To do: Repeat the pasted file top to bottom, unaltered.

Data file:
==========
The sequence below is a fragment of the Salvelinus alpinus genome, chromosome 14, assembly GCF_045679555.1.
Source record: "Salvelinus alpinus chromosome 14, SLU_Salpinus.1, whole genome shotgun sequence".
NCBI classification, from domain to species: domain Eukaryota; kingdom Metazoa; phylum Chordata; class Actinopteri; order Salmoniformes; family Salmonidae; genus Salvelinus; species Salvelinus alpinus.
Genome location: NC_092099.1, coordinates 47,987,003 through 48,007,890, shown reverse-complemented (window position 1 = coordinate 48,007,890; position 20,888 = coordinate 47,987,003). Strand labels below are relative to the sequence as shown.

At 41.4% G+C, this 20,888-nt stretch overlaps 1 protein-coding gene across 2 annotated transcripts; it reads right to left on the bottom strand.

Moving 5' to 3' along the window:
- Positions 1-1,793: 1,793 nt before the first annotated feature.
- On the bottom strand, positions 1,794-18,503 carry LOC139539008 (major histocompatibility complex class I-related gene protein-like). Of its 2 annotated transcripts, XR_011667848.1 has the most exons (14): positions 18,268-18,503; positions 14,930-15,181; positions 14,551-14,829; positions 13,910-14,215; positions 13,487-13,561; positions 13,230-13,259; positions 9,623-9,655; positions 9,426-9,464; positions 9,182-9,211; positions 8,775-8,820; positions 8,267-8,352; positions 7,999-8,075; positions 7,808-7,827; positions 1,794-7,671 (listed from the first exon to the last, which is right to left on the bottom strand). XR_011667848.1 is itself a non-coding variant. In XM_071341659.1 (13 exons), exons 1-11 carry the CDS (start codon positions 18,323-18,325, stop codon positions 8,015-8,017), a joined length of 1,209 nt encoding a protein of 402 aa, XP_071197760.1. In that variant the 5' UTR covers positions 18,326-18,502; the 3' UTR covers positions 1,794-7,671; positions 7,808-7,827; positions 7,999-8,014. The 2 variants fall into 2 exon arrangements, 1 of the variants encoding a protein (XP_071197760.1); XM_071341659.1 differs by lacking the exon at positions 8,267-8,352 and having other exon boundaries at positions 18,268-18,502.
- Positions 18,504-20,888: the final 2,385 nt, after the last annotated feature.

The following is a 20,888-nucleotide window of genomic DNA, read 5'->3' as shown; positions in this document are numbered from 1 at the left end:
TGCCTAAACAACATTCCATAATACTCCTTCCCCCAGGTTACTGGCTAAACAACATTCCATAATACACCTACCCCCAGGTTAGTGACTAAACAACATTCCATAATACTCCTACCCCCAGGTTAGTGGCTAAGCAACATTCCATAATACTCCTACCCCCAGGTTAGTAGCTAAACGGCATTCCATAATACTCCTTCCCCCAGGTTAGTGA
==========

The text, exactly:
The sequence below is a fragment of the Salvelinus alpinus genome, chromosome 14, assembly GCF_045679555.1.
Source record: "Salvelinus alpinus chromosome 14, SLU_Salpinus.1, whole genome shotgun sequence".
NCBI classification, from domain to species: domain Eukaryota; kingdom Metazoa; phylum Chordata; class Actinopteri; order Salmoniformes; family Salmonidae; genus Salvelinus; species Salvelinus alpinus.
Genome location: NC_092099.1, coordinates 47,987,003 through 48,007,890, shown reverse-complemented (window position 1 = coordinate 48,007,890; position 20,888 = coordinate 47,987,003). Strand labels below are relative to the sequence as shown.

At 41.4% G+C, this 20,888-nt stretch overlaps 1 protein-coding gene across 2 annotated transcripts; it reads right to left on the bottom strand.

Moving 5' to 3' along the window:
- Positions 1-1,793: 1,793 nt before the first annotated feature.
- On the bottom strand, positions 1,794-18,503 carry LOC139539008 (major histocompatibility complex class I-related gene protein-like). Of its 2 annotated transcripts, XR_011667848.1 has the most exons (14): positions 18,268-18,503; positions 14,930-15,181; positions 14,551-14,829; positions 13,910-14,215; positions 13,487-13,561; positions 13,230-13,259; positions 9,623-9,655; positions 9,426-9,464; positions 9,182-9,211; positions 8,775-8,820; positions 8,267-8,352; positions 7,999-8,075; positions 7,808-7,827; positions 1,794-7,671 (listed from the first exon to the last, which is right to left on the bottom strand). XR_011667848.1 is itself a non-coding variant. In XM_071341659.1 (13 exons), exons 1-11 carry the CDS (start codon positions 18,323-18,325, stop codon positions 8,015-8,017), a joined length of 1,209 nt encoding a protein of 402 aa, XP_071197760.1. In that variant the 5' UTR covers positions 18,326-18,502; the 3' UTR covers positions 1,794-7,671; positions 7,808-7,827; positions 7,999-8,014. The 2 variants fall into 2 exon arrangements, 1 of the variants encoding a protein (XP_071197760.1); XM_071341659.1 differs by lacking the exon at positions 8,267-8,352 and having other exon boundaries at positions 18,268-18,502.
- Positions 18,504-20,888: the final 2,385 nt, after the last annotated feature.

The following is a 20,888-nucleotide window of genomic DNA, read 5'->3' as shown; positions in this document are numbered from 1 at the left end:
TGCCTAAACAACATTCCATAATACTCCTTCCCCCAGGTTACTGGCTAAACAACATTCCATAATACACCTACCCCCAGGTTAGTGACTAAACAACATTCCATAATACTCCTACCCCCAGGTTAGTGGCTAAGCAACATTCCATAATACTCCTACCCCCAGGTTAGTAGCTAAACGGCATTCCATAATACTCCTTCCCCCAGGTTAGTGA